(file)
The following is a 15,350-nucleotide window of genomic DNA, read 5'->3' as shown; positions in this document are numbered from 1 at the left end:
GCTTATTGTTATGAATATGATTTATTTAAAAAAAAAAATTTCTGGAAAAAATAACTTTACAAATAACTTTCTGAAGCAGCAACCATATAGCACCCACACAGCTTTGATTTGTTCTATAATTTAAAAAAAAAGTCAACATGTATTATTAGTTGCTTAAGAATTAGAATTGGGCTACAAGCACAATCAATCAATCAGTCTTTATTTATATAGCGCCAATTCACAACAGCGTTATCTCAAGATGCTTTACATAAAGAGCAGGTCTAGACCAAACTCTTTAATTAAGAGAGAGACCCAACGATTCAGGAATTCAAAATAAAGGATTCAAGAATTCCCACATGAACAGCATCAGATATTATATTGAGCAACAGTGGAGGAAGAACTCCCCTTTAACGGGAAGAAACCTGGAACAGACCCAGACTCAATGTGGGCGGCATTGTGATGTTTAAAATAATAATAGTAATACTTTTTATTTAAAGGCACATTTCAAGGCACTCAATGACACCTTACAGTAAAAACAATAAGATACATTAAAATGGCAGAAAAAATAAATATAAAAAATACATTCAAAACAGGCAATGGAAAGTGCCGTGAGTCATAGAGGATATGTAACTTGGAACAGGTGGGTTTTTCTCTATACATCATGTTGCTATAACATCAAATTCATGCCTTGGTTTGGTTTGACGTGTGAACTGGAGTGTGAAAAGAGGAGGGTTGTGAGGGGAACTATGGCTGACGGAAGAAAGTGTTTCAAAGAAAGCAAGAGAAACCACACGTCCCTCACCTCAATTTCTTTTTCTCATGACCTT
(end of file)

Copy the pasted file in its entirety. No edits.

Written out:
The following is a 15,350-nucleotide window of genomic DNA, read 5'->3' as shown; positions in this document are numbered from 1 at the left end:
GCTTATTGTTATGAATATGATTTATTTAAAAAAAAAAATTTCTGGAAAAAATAACTTTACAAATAACTTTCTGAAGCAGCAACCATATAGCACCCACACAGCTTTGATTTGTTCTATAATTTAAAAAAAAAGTCAACATGTATTATTAGTTGCTTAAGAATTAGAATTGGGCTACAAGCACAATCAATCAATCAGTCTTTATTTATATAGCGCCAATTCACAACAGCGTTATCTCAAGATGCTTTACATAAAGAGCAGGTCTAGACCAAACTCTTTAATTAAGAGAGAGACCCAACGATTCAGGAATTCAAAATAAAGGATTCAAGAATTCCCACATGAACAGCATCAGATATTATATTGAGCAACAGTGGAGGAAGAACTCCCCTTTAACGGGAAGAAACCTGGAACAGACCCAGACTCAATGTGGGCGGCATTGTGATGTTTAAAATAATAATAGTAATACTTTTTATTTAAAGGCACATTTCAAGGCACTCAATGACACCTTACAGTAAAAACAATAAGATACATTAAAATGGCAGAAAAAATAAATATAAAAAATACATTCAAAACAGGCAATGGAAAGTGCCGTGAGTCATAGAGGATATGTAACTTGGAACAGGTGGGTTTTTCTCTATACATCATGTTGCTATAACATCAAATTCATGCCTTGGTTTGGTTTGACGTGTGAACTGGAGTGTGAAAAGAGGAGGGTTGTGAGGGGAACTATGGCTGACGGAAGAAAGTGTTTCAAAGAAAGCAAGAGAAACCACACGTCCCTCACCTCAATTTCTTTTTCTCATGACCTT